The novel "Lord of the Flies" written by William Golding does reflect the time in which it was written (just after the war) to a certain extent and it does show the beliefs of the author, but I do not believe the novel will endure throughout time because it's not successful in revealing universal messages about humans.
William Golding was born in Cornwall in 1911 and was educated at Marlborough Grammar School and at Brasenose College, Oxford. His father was a schoolmaster and his mother was a suffragette. He was brought up to be a scientist, but revolted. After two years at Oxford he read English literature instead and became a devoted writer. He spent five years at Oxford, published a volume of poems in 1935, then joined the Royal Navy in 1940 and spent six years afloat, except for seven months in New York and six months helping Lord Cherwell at the Naval Research Establishment.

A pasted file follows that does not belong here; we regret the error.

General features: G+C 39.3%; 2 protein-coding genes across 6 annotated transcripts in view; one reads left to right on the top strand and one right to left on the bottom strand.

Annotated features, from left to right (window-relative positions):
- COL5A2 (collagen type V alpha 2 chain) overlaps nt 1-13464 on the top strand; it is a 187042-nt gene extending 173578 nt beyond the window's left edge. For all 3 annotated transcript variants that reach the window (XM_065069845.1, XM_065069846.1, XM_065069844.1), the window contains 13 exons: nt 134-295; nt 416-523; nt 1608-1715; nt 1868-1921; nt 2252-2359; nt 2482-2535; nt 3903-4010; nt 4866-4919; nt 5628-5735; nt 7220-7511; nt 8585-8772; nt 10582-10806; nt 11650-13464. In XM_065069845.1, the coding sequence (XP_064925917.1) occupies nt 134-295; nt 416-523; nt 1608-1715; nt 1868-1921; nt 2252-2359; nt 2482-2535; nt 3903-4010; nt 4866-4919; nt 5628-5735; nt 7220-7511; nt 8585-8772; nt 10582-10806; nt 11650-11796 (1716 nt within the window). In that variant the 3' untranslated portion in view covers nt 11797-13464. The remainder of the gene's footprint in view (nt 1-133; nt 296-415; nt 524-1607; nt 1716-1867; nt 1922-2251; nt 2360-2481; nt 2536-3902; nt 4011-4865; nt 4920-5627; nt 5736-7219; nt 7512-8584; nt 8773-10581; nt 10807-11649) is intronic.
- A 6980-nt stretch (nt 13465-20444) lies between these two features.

He saw action against battleships (at the sinking of the Bismarck), submarines and aircraft. He finished as Lieutenant in command of a rocket ship. He was present off the French coast for the D-Day invasion, and later at the island of Walcheren. After the war he returned to teaching, and began to write again. Lord of the Flies, his first novel, was published in 1954. It was later filmed by Peter Brook in 1963.
The novel is themed heavily around conflict, the savagery of man and abuse of power, as a war had just finished it reflects the pointless human savagery that starts because of different beliefs and therefore reflects the social/historical context in which it was written. In the book Jack and his tribe have no rules or plans to get rescued from the island; Jack uses the beast to...